Carpe diem bitches.
I took Latin in high school like a really cool person, and one of the things we learned about Roman culture is that they lived for excess – sumptuous feasts, UFC-level violence and deviant sexual behaviour that would make Charlie Sheen look like a nun.
…or was it the opposite? That the perception of Roman excess was all wrong, and they were actually a culture dedicated to self-control and chastity? I pretty much just copied my friend’s tests and flirted with the Italian student teacher, so I couldn’t really tell you. But, when this recipe idea popped into my head (pretty loose definition of recipe as usual), I pictured an emperor lounging, draped in a toga, being fed grapes and wine by beautiful people. And I was that emperor. And I liked it.
Don’t be put off by the number of ingredients – some are repeats used in different steps, and most are staples for at least some of you. I highly recommend this with some fruity red wine, because it amps up the excess, but full disclosure, it’s sour cherry juice in the photo, so don’t feel like a dweeb if you go with a non-alcoholic beverage. Remember, I’m the one who took Latin.
French Toast (for the Julius in all of us)
Makes French toast for one
2 teaspoons olive oil
1/3 cup ricotta cheese
Generous pinch of salt
Squeeze of lemon juice (optional)
1 teaspoon honey
1/2 cup milk (I use whole)
Pinch of salt
Pinch of cinnamon (optional)
2-4 slices of old-fashioned bread (depending on size, thickness + hunger)
Toasted walnuts, to serve
Bunch of grapes, to serve
More honey, to serve
More olive oil, to serve
1. Heat olive oil in a non-stick pan over low-medium heat.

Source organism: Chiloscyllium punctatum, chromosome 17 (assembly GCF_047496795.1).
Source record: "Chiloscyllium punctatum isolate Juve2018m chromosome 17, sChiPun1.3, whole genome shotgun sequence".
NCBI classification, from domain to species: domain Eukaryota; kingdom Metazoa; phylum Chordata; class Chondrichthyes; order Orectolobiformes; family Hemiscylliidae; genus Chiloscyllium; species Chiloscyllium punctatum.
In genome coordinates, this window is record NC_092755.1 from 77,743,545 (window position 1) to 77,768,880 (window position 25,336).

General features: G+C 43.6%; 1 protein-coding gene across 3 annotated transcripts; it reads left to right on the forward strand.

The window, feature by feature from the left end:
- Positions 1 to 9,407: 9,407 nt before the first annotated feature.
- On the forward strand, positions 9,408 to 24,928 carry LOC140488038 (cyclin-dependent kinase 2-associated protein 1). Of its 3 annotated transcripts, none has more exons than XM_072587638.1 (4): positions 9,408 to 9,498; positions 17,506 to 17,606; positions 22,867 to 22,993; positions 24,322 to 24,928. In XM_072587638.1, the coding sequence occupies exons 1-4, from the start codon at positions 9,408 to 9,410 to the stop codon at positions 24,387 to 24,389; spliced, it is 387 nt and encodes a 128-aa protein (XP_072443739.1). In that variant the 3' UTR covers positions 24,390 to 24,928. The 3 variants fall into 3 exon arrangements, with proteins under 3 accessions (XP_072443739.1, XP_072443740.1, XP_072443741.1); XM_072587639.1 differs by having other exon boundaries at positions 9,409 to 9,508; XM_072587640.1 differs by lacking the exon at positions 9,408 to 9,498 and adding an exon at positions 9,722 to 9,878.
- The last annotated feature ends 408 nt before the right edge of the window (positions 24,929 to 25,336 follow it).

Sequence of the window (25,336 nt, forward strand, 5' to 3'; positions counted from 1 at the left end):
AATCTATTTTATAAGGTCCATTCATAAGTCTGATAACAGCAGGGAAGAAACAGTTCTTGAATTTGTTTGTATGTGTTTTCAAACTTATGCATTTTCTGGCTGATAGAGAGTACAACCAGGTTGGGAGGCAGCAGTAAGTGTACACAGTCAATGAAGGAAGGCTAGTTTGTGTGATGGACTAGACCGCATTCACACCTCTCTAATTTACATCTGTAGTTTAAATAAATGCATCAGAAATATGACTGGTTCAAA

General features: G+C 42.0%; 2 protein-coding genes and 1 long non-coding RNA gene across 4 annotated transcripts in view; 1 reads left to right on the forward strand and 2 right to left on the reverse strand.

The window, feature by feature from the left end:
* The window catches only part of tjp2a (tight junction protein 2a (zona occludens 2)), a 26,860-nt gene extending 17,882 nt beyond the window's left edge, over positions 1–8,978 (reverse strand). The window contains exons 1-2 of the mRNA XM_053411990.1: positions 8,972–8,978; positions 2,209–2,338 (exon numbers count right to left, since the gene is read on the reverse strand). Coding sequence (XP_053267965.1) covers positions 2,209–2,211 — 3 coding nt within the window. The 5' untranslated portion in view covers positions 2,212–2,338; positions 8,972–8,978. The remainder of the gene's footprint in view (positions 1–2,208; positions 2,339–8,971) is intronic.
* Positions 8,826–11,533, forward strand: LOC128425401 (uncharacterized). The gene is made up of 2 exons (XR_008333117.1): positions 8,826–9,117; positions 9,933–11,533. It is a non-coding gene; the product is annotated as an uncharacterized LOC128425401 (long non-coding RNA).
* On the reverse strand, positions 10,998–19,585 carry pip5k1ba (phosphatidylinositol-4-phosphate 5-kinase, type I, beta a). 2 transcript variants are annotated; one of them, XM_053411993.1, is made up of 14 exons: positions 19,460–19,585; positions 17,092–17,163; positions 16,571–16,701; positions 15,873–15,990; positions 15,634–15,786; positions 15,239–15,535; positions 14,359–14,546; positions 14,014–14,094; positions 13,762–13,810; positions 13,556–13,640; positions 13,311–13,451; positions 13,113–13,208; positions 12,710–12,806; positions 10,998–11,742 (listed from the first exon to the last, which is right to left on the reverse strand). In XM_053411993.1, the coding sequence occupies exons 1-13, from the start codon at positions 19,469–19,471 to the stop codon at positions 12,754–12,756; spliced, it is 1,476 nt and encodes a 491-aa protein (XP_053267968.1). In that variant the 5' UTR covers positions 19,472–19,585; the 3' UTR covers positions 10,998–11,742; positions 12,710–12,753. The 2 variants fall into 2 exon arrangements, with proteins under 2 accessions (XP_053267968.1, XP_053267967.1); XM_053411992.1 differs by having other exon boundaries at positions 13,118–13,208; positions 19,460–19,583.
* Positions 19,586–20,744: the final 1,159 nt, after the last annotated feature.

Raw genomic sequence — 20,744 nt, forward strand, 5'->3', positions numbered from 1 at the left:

You want to hear a bit of sizzle when the bread hits the pan, but nothing dramatic.
2. Mix ricotta, salt, lemon juice + honey in a small bowl.
3. Thoroughly mix the egg, milk, salt + cinnamon (if using) with a fork or whisk.
You want the egg to be fully incorporated – otherwise you’ll get hot spots of fried egg on the toast. Which can actually taste pretty good, so maybe try it sometime.
4. Pour the egg + milk mixture into a shallow dish with a rim. Dunk in your bread and allow to absorb the mixture, flipping to ensure even absorption.
5. Pick up the dunked bread, allow any excess mixture to run off, and place into your pan.
6. Cook each piece until one side is golden brown (about 5 minutes), and then flip to cook other side.
Once cooked, remove to an awaiting plate.
7. Top your now Frenched toast with ricotta mixture, drizzle with honey, and sprinkle with toasted walnuts.
Serve with grapes on the side.
♠ You can serve the grapes straight up, or cook them a bit as I have. Simply toss the grapes with a bit of olive oil in a frying pan over medium heat for a few minutes until some begin to burst open.
♠ When I say “old-fashioned” bread, I’m referring to a kind of rustic feel to it. But use whatever bread you want. I originally tested the recipe with egg bread and it was delicious. Thicker bread might mean you only get two pieces out of this – thinner will get you more. I think you probably understand the basic premise behind that.
♠ Bread that’s slightly dry works the best, as it absorbs more of the milk + egg mixture.
♠ I used regular olive oil for frying + extra virgin oil for finishing the dish, but I wouldn’t get too hung up on it either way.
♠ If you prefer a sweet French toast, add 1 teaspoon of sugar to the milk + egg mixture.
♠ To toast walnuts – heat a dry (as in no oil) frying pan over medium heat, and add walnuts until they start to smell fragrant, tossing occasionally. Watch them fairly closely as they can burn easily (but then you can have burnt walnut French toast and that sounds pretty cool).